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Wednesday, October 26, 2011

Obama Reduces Student Loan Burden

In this Oct. 6, 2011 photo, Gan Golan, of Los Angeles, dressed as the "Master of Degrees," holds a ball and chain representing his college loan debt, during Occupy DC activities. (AP)

In this Oct. 6, 2011 photo, Gan Golan, of Los Angeles, dressed as the "Master of Degrees," holds a ball and chain representing his college loan debt, during Occupy DC activities. (AP)

For the second time this week, President Obama will use his executive authority, this time to lower monthly college loan payments.

The plan will allow millions of student loan recipients to lower their payments and consolidate their loans, in hopes of easing the burden of the No. 2 source of household debt.

Obama’s planned announcement in Denver comes the same day as a new report on tuition costs from the College Board. It shows average in-state tuition and fees at four-year public colleges rose $631 this fall, or 8.3 percent, compared with a year ago. Nationally, the cost of a full credit load has passed $8,000, an all-time high.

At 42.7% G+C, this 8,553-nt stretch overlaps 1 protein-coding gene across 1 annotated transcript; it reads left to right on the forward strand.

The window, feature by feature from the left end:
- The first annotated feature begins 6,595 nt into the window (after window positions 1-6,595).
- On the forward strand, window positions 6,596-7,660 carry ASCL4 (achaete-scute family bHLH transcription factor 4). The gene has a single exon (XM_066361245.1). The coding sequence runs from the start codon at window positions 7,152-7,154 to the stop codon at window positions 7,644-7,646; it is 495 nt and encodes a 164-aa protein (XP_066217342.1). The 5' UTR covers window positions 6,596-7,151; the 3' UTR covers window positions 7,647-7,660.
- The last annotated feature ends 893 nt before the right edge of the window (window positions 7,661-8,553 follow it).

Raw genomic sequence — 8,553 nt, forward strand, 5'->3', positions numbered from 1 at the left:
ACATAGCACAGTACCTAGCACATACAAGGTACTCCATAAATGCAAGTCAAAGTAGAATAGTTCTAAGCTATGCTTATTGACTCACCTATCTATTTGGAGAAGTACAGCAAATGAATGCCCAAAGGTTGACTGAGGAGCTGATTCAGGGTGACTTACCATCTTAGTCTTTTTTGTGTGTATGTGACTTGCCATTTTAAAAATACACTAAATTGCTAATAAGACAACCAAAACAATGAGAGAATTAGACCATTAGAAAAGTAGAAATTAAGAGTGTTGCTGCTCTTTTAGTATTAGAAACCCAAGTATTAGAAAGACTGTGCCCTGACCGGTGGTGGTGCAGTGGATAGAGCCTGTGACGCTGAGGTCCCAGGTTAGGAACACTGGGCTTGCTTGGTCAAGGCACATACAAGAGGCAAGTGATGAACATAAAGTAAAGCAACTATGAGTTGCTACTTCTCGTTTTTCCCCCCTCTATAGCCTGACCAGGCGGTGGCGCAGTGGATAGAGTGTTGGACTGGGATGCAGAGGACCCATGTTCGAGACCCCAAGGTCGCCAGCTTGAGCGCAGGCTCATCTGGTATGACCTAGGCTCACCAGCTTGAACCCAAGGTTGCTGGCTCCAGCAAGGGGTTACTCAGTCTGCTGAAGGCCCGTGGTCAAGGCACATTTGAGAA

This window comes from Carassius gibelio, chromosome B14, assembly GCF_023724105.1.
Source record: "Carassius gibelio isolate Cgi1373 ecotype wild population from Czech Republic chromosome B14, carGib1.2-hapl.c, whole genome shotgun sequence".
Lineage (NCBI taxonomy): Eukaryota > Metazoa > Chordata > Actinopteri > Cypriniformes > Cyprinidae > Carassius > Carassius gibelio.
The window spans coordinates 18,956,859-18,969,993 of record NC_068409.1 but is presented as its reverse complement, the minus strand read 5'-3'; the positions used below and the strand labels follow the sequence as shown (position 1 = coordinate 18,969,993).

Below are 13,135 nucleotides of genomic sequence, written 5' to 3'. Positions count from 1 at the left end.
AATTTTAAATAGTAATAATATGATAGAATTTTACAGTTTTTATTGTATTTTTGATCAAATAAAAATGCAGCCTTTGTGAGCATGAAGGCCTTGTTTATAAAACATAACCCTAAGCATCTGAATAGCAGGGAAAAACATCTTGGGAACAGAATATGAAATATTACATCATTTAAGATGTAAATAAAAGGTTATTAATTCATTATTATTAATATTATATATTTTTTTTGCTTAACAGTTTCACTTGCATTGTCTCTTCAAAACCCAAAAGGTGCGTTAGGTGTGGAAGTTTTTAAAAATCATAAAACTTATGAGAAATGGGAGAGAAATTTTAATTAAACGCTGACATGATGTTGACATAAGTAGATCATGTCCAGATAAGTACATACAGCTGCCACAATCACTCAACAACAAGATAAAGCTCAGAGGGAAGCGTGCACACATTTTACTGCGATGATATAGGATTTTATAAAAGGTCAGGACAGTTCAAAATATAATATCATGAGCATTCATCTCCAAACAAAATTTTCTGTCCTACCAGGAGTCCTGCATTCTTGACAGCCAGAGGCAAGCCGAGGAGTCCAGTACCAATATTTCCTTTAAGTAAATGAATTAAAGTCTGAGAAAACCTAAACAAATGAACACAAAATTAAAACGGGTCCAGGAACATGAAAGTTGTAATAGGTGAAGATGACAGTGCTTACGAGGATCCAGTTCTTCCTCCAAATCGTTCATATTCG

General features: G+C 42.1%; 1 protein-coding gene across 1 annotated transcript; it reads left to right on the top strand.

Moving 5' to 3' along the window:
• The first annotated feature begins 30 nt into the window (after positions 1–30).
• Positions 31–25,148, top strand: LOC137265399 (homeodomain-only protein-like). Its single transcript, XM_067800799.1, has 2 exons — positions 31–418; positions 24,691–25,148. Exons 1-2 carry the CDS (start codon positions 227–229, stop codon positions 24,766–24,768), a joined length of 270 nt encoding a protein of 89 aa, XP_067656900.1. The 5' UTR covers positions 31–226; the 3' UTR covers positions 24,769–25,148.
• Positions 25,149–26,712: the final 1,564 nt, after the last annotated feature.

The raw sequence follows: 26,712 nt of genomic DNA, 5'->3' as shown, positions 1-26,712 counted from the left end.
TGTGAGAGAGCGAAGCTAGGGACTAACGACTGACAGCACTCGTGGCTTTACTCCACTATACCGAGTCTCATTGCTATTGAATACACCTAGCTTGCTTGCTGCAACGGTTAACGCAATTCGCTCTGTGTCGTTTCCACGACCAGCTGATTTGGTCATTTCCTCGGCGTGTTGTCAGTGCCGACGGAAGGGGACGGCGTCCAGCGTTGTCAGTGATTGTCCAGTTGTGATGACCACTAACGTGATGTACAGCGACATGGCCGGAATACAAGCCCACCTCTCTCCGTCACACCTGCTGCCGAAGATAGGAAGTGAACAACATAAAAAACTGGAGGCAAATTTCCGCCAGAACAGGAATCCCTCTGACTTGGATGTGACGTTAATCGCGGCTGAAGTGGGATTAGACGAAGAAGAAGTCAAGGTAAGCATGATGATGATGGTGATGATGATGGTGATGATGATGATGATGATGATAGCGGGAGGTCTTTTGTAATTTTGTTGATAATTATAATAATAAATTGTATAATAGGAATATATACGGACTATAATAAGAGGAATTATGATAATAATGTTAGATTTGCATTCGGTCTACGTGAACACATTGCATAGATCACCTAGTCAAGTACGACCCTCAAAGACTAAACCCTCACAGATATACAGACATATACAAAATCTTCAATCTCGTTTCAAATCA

The White House said Obama will use his executive authority to provide student loan relief in two ways.

First, he will accelerate a measure passed by Congress that reduces the maximum required payment on future student loans from 15 percent of discretionary income annually to 10 percent. The White House wants it to go into effect in 2012, instead of 2014. In addition, the White House says the remaining debt would be forgiven after 20 years, instead of 25.

About 1.6 million borrowers could be affected.

Second, he will allow borrowers who have a current loan from the Federal Family Education Loan Program and a direct loan from the government to consolidate them into one loan. The consolidated loan would carry an interest rate of up to a half percentage point less than before. This could affect 5.8 million more borrowers.

Some critics have said the plan would end up leaving taxpayers on the hook for the balance of loans that go unpaid, amounting to a student aid stimulus.

(Written with reporting from the AP)

Guest:

  • Tamar Lewin, New York Times national reporter covering education

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Robin and Jeremy

Robin Young and Jeremy Hobson host Here & Now, a live two-hour production of NPR and WBUR Boston.

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